If you could summarise what you’ve learnt travelling around the world in one word for each country what would it be?

Iceland: Time – Prepare and stick to a schedule, timing is everything so don’t be late.

Italy: Direction – There’s times when you’re going to feel lost or out of your depth, re-orientate yourself and move forward.

Macedonia: Heart – Following your heart can be dangerously risky but you’ll never be the same after. Life moves on.

France: Courage – Sometimes the unexpected happens or things don’t go to plan, react quickly and stand your ground.

Australia: Vision – Pay attention, stay aware and keep an eye on what’s coming next.

Vietnam: Happiness – Living a simple life brings joy and the greatest gifts to us are free.

Thailand: Life – Overcoming yourself and realising life’s worth living to the fullest.

Sri Lanka: Spirit – To be true to yourself and conquer the things you set out to do.

Bali: Balance – Life is about balance and harmony, through positive actions balance is achieved.

China: Opportunity – Everything has a structure, work out what works and capitalise on opportunity.

England: Family – Your immediate, outer and outer outer family is more important than you can imagine. Treat them well, help them learn. Act morally for long term success.


What are you working on now?

Right now we’ve seen a demand for temperature scanning kiosks and have positioned ourselves to bring value to environments with a professional end-to-end solution. The benefit is a contactless, automated face scan within 1 second and reports are immediately sent to the easy-to-use backend application. Should a temperature be too high an email gets sent to the admin. The result? Improved safety for everyone within the space. Our service includes offering guidance in setup, kiosk positioning, professional advice during this time along with providing a reliable, stylish and easy-to-use system with excellent lifetime support.

What one piece of guidance would you give to people wanting to create a better work space?

I’d say buy a Bonsai tree, put it on your desk and care for it. Why? Because there’s something about having a piece of nature within your line of vision that gives a sense of wellbeing and freedom. Especially for creative people, creative people work best when they have a clear vision, are focussed and free to make it happen. They are “Creative”, you can’t think your way out of complex problems constantly being pressured.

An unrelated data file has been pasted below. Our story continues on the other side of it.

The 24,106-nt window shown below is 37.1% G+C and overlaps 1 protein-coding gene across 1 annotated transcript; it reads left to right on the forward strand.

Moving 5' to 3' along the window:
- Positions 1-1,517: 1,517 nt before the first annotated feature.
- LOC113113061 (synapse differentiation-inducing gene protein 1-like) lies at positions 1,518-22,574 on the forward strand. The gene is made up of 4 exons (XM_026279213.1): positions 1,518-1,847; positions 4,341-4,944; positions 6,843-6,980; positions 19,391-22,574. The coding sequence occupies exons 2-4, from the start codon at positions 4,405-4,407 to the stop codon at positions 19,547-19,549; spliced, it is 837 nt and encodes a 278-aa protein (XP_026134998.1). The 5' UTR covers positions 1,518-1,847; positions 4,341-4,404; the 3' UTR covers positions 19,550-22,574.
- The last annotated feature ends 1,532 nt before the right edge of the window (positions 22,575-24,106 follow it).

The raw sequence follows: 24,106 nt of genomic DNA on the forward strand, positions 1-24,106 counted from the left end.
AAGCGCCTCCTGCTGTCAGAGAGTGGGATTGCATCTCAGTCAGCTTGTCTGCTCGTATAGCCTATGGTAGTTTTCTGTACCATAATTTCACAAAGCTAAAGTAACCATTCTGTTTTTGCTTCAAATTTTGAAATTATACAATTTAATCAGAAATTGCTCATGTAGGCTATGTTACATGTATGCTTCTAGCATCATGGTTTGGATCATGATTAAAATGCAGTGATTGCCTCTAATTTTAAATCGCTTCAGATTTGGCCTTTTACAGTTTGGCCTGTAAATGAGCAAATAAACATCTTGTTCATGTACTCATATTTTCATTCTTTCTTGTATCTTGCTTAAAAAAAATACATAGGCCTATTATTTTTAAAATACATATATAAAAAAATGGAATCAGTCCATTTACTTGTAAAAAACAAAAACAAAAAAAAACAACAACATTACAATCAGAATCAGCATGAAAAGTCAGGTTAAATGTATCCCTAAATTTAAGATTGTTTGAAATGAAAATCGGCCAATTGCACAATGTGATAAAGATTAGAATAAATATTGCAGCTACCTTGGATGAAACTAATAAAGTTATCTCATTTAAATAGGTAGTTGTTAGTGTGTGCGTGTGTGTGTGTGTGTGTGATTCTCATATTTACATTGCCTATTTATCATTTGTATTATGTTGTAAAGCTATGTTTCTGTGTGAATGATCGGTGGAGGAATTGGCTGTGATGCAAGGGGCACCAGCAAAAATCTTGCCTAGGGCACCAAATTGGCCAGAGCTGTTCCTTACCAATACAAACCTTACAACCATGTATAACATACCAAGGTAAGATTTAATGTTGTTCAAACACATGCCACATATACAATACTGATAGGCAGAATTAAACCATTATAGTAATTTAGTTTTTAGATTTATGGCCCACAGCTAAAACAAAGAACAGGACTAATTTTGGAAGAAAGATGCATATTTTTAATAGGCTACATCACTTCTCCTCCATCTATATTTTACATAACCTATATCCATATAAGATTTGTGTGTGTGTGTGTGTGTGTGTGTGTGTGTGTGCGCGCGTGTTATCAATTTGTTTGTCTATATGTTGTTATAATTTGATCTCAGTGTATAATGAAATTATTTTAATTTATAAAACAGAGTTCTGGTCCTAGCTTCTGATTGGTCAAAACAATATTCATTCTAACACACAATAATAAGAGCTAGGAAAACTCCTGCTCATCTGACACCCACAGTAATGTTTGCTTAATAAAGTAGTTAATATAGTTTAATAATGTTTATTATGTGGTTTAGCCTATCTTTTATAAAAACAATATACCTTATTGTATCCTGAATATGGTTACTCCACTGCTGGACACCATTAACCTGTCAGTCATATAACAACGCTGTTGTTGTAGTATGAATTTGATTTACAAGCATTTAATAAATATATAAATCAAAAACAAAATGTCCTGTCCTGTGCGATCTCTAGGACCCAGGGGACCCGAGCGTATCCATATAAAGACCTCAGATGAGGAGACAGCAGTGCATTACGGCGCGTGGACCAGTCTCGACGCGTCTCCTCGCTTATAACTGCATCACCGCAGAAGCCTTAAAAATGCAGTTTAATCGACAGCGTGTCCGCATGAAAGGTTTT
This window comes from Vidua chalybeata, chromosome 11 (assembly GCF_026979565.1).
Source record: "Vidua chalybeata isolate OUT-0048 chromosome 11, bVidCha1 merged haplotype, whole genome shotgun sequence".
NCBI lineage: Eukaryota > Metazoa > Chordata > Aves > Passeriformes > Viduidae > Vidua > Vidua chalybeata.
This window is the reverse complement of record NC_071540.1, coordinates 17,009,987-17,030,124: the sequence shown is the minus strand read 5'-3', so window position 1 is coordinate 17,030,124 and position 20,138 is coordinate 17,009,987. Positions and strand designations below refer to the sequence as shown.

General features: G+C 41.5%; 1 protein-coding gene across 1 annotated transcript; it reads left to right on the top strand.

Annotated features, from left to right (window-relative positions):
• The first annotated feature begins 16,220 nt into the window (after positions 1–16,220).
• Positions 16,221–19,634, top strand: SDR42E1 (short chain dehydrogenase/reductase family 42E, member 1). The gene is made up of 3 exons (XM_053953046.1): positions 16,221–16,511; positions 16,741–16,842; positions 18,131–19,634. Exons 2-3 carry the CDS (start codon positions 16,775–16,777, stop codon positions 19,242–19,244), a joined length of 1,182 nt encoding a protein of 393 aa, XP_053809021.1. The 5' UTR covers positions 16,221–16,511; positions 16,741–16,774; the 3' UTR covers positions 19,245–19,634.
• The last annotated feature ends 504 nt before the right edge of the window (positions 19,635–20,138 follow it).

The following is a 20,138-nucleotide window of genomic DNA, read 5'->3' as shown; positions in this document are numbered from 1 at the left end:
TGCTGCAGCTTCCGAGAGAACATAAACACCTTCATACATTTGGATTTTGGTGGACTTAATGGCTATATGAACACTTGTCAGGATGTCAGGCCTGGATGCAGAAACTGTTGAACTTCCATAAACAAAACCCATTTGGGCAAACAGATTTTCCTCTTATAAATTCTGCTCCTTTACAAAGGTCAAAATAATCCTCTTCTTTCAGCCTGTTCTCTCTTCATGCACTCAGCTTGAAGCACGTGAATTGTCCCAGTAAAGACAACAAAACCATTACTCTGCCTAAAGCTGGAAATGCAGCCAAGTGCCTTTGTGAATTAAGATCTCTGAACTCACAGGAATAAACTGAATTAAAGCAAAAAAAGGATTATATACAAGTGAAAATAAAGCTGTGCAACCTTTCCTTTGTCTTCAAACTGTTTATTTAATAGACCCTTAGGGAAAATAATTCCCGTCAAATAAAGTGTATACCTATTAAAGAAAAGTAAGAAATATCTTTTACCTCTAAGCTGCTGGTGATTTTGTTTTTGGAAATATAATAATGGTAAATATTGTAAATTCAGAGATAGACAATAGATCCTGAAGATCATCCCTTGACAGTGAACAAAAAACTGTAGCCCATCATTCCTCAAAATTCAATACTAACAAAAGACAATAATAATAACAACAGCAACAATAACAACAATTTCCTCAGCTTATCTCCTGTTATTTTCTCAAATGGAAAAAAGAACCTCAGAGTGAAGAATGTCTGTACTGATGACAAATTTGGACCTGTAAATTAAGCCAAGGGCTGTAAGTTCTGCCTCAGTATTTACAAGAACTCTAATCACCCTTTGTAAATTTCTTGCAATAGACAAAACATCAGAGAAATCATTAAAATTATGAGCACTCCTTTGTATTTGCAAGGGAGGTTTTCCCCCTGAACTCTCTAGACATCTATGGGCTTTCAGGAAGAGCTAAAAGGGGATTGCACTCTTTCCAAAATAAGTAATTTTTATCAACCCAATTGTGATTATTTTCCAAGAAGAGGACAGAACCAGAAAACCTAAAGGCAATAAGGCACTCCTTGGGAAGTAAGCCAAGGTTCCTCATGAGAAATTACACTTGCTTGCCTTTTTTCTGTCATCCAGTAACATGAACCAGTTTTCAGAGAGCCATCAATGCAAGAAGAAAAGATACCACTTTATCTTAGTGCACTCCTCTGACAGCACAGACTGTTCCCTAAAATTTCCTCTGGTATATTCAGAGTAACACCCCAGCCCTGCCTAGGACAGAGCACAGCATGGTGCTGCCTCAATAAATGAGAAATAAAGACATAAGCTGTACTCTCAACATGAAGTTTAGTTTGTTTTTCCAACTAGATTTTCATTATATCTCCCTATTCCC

In the words of Mr Miyagi from ‘The Karate Kid’ when Daniel asks how he will know which leaves to cut? He says, “If it comes from inside you, always right one”. This means if it comes from within you, it’s always the best call.


What’s one last piece of advice you would give to people?

Be crazy. Most people are trying to fit in because they are afraid of what people will think. Forget how other people remember you, when you look back at yourself in years to come do you want to remember yourself as someone who didn’t take chances in life?

I’d say that the most epic moments in my life have been when I did something that people could never have even imagined. One time I set off a fire lantern for the woman in my life in the middle of a marina. People were coming up to me congratulating us, thinking we were getting married. I just did it because I wanted to show her I loved her. You should have seen the look in that woman’s eye, it’s a moment I’ll never forget. 

Another time me and a couple of friends were driving up the West Coast of Australia in a two wheel drive Nissan Pulsar after my friend Dom’s car engine blew up. We needed a new car and managed to pick the pulsar up for $300. It had a damaged boot and Playboy Bunny seat coverings and we were advised it would make it to Darwin if we followed the sealed roads. What did I do instead? I decided along with my Italian and German friends Enrico and Benny the support team to take the 700km unsealed road and there was just one problem apart from all the other glaringly obvious problems. At the end of this juggernaut of jagged rocks, potholes and broken river beds was a massive river crossing. The Pentecost River Crossing. Now this thing is a challenge for 4 wheel drive cars, in fact the whole 700km stretch is. 

With the help of German engineering, Italian spirit and English eccentricity we made it through. In fact we drove the 700km road passing over 5 broken down 4 wheel drive cars, some had popped tyres others broken fans and we made it with just one popped tyre. I knew that if we made a single big mistake whilst navigating that road it’s game over, so we respected the terrain avoiding all rocks unlike others who got over confident. It was like a rally driving track, it was insane. I’ve never been covered from head to toe in so much dust in my life.